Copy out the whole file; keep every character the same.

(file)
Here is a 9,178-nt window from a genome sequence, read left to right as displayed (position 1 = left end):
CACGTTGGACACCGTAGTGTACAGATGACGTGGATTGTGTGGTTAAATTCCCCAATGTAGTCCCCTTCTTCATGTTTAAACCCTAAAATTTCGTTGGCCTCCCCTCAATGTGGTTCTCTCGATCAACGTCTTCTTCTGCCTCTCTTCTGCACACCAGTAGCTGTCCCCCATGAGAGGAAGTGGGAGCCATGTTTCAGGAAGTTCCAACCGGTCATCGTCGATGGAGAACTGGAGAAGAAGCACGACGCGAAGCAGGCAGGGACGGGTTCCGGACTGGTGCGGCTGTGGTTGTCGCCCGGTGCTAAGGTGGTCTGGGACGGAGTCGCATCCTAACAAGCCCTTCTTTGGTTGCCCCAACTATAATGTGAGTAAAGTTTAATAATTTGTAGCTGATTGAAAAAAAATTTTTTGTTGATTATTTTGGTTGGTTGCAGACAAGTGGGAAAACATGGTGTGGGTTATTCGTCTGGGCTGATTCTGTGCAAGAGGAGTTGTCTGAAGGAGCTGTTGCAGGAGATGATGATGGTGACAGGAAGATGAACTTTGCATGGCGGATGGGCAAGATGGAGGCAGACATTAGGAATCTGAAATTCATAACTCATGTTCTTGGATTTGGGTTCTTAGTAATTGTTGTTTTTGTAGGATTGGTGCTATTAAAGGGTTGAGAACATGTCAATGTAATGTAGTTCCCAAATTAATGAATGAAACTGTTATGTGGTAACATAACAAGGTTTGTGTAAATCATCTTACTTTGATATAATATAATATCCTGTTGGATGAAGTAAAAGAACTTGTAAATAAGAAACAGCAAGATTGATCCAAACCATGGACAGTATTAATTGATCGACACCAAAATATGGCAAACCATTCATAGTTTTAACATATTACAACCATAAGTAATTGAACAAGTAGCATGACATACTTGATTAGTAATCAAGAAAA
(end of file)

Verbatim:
Here is a 9,178-nt window from a genome sequence, read left to right as displayed (position 1 = left end):
CACGTTGGACACCGTAGTGTACAGATGACGTGGATTGTGTGGTTAAATTCCCCAATGTAGTCCCCTTCTTCATGTTTAAACCCTAAAATTTCGTTGGCCTCCCCTCAATGTGGTTCTCTCGATCAACGTCTTCTTCTGCCTCTCTTCTGCACACCAGTAGCTGTCCCCCATGAGAGGAAGTGGGAGCCATGTTTCAGGAAGTTCCAACCGGTCATCGTCGATGGAGAACTGGAGAAGAAGCACGACGCGAAGCAGGCAGGGACGGGTTCCGGACTGGTGCGGCTGTGGTTGTCGCCCGGTGCTAAGGTGGTCTGGGACGGAGTCGCATCCTAACAAGCCCTTCTTTGGTTGCCCCAACTATAATGTGAGTAAAGTTTAATAATTTGTAGCTGATTGAAAAAAAATTTTTTGTTGATTATTTTGGTTGGTTGCAGACAAGTGGGAAAACATGGTGTGGGTTATTCGTCTGGGCTGATTCTGTGCAAGAGGAGTTGTCTGAAGGAGCTGTTGCAGGAGATGATGATGGTGACAGGAAGATGAACTTTGCATGGCGGATGGGCAAGATGGAGGCAGACATTAGGAATCTGAAATTCATAACTCATGTTCTTGGATTTGGGTTCTTAGTAATTGTTGTTTTTGTAGGATTGGTGCTATTAAAGGGTTGAGAACATGTCAATGTAATGTAGTTCCCAAATTAATGAATGAAACTGTTATGTGGTAACATAACAAGGTTTGTGTAAATCATCTTACTTTGATATAATATAATATCCTGTTGGATGAAGTAAAAGAACTTGTAAATAAGAAACAGCAAGATTGATCCAAACCATGGACAGTATTAATTGATCGACACCAAAATATGGCAAACCATTCATAGTTTTAACATATTACAACCATAAGTAATTGAACAAGTAGCATGACATACTTGATTAGTAATCAAGAAAA